The gaming Universe is big.

In fact, I think we've only started to discover it. We're really stuck in our own solar system currently. I don't think we have an inkling about the galaxy that contains us, and the concept of the Universe is still far beyond our self-obscured views.

The last generation of gamers has become very resolute in thinking that the true base of gaming is their planet of games and that the whole of the gaming Universe is orbiting around them. There is a very dismissive and ignorant point of view seeing things like casual games as being a dark moon orbiting and obscuring people from seeing the wonder of the amazing planet of games that "hardcore" people play. The Wii they see as another moon orbiting and obscuring the beautiful views to their planet as well as cluttering their views of the stars at night. Which stars of course all orbit around the wonderland of "core" games. Someday, they wrongly believe, the people visiting those moons will realize that the moons are just stupid little hunks of rocks orbiting the magnificent, true source of gaming. The euphoric "core" that was the driver of the last generation of gaming.

Of course no innovation is made anywhere else than that motherland, the glorious center of the gaming Universe. How could it be? Being able to play games with your feet or by moving your arms? Gimick! Being able to shoot around a building's edge or through a window in a shooter? Brilliant new innovation!

It's a bit satirical, but I wish it was more satire and less reality to the opinions of those who constantly lash out, laying heresy charges against anyone or anything that suggests gaming doesn't revolve around "core" games.

There is a whole universe out there to be sure, but I believe we're really having trouble finding it. Part of the reason games have had such a hard time maturing, (and I mean really maturing, which is not at all the same thing as increasing the number of M-rated games) is because not just the "core" gamers, but even the majority of the game developers, operate under the belief that there is only type of "true" game fan. The one who thinks that Halo, WW2 shooters, and GTA are something akin to Nirvana, and that those games are clearly the basis for the gaming Universe. It's the center around which everything else orbits.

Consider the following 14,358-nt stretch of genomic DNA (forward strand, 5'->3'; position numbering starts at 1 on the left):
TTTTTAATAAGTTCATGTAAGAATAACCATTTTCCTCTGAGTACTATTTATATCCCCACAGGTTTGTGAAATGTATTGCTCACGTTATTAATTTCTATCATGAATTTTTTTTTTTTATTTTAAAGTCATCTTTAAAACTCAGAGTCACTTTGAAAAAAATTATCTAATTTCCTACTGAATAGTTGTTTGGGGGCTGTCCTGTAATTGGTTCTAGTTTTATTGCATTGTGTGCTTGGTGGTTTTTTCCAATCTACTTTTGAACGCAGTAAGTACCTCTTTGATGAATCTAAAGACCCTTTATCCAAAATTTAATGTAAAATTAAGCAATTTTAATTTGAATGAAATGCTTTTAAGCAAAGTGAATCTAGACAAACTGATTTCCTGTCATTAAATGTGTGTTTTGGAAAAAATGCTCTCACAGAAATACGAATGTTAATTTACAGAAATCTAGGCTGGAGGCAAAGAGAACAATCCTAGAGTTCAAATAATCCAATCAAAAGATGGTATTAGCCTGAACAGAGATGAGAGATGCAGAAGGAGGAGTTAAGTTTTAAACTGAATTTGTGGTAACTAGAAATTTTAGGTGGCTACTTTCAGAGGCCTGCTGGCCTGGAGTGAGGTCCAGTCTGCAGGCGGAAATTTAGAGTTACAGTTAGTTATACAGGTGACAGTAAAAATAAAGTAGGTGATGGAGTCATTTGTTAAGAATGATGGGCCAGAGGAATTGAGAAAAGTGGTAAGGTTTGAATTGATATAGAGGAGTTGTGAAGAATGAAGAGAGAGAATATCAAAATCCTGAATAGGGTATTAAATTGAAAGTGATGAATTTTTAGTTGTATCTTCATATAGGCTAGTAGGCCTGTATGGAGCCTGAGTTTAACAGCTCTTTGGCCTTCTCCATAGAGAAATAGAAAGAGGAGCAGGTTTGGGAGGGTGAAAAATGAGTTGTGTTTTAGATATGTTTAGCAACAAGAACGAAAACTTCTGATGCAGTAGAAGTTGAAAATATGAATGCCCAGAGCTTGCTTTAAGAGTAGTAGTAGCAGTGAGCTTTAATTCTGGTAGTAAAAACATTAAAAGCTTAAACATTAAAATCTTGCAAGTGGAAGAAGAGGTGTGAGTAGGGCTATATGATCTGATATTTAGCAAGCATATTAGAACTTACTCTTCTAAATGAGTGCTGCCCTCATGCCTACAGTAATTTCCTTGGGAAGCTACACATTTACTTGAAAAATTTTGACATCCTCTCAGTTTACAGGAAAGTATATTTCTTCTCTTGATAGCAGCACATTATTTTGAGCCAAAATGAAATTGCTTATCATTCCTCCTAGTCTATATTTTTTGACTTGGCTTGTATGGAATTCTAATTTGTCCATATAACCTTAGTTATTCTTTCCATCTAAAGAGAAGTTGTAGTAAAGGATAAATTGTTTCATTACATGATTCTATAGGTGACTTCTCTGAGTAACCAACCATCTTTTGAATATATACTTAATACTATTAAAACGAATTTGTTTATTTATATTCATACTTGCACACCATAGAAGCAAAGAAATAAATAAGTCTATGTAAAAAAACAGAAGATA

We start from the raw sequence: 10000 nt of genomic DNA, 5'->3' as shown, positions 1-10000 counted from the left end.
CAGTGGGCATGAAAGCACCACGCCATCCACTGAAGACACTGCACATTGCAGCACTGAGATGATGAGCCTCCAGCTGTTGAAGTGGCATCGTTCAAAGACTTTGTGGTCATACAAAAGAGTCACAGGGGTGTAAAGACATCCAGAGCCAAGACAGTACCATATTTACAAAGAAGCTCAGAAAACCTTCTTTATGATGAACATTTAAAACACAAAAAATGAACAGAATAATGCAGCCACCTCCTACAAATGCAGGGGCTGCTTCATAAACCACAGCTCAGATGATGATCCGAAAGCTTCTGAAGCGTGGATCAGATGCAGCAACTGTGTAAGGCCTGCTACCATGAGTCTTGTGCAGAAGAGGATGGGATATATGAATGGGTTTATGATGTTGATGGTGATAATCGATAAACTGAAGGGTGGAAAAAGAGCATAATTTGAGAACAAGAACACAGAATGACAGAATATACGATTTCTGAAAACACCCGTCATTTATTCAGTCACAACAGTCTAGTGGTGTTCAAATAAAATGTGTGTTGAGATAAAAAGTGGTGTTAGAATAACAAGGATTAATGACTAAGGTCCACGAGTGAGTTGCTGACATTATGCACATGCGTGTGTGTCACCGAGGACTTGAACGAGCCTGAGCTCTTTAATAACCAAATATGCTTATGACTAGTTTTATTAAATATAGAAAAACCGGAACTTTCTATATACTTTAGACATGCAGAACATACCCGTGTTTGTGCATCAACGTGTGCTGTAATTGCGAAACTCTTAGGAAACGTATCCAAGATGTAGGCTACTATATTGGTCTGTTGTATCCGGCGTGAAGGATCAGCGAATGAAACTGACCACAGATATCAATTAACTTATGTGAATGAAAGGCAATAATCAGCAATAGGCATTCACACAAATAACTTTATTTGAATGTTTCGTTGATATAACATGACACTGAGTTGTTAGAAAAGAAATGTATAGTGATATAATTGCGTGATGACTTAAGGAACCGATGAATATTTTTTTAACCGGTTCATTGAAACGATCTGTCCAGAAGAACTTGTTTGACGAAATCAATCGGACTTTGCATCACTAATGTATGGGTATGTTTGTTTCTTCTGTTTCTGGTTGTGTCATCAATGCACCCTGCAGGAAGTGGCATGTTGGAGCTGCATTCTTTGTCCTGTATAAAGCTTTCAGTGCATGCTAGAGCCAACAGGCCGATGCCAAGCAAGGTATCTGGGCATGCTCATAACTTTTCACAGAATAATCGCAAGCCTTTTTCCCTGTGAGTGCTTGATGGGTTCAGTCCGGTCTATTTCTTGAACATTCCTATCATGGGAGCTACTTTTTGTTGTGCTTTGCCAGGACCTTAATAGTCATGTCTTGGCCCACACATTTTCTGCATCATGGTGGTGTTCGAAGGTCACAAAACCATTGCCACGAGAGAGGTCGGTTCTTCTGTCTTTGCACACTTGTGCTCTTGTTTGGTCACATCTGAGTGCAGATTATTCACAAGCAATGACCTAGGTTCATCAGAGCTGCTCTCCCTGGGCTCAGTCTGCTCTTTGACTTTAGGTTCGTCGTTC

Until we, as an industry, fully decouple ourselves from this prehistoric approach, we're not going to mature. Copernicus lead to Galileo, and a completely new understanding of how the world worked and our place within our solar system, galaxy and universe. "Core" games are just one planet. They are floating around with other planets and may not even be the biggest or most important planet in their own solar system, let alone in their galaxy or in the gaming universe.

Gaming needs a Copernicus to disrupt the industry with truth, to change the perception of what gaming is. Maybe Nintendo can be it, maybe casual games, maybe something yet on the horizon or a combination of all these things. Actually, based on all the negative remarks made by "core" gamers, maybe the transition is already happening, and it's just the stubborn old ideas that are taking time to change as we don't want to let go of our old beliefs.

Regardless, I'm excited for a new age of understanding and discovery in the world of games. I'm excited to see what new planets of gaming that we haven't even conceived of yet exist just outside of our gaze. As I mature, I look forward with hope, that the industry can expand its horizons and search out new understanding. It's a hope that keeps me making games and playing them, despite a tremendous amount of negative feedback in regards to many of the games I trully enjoy.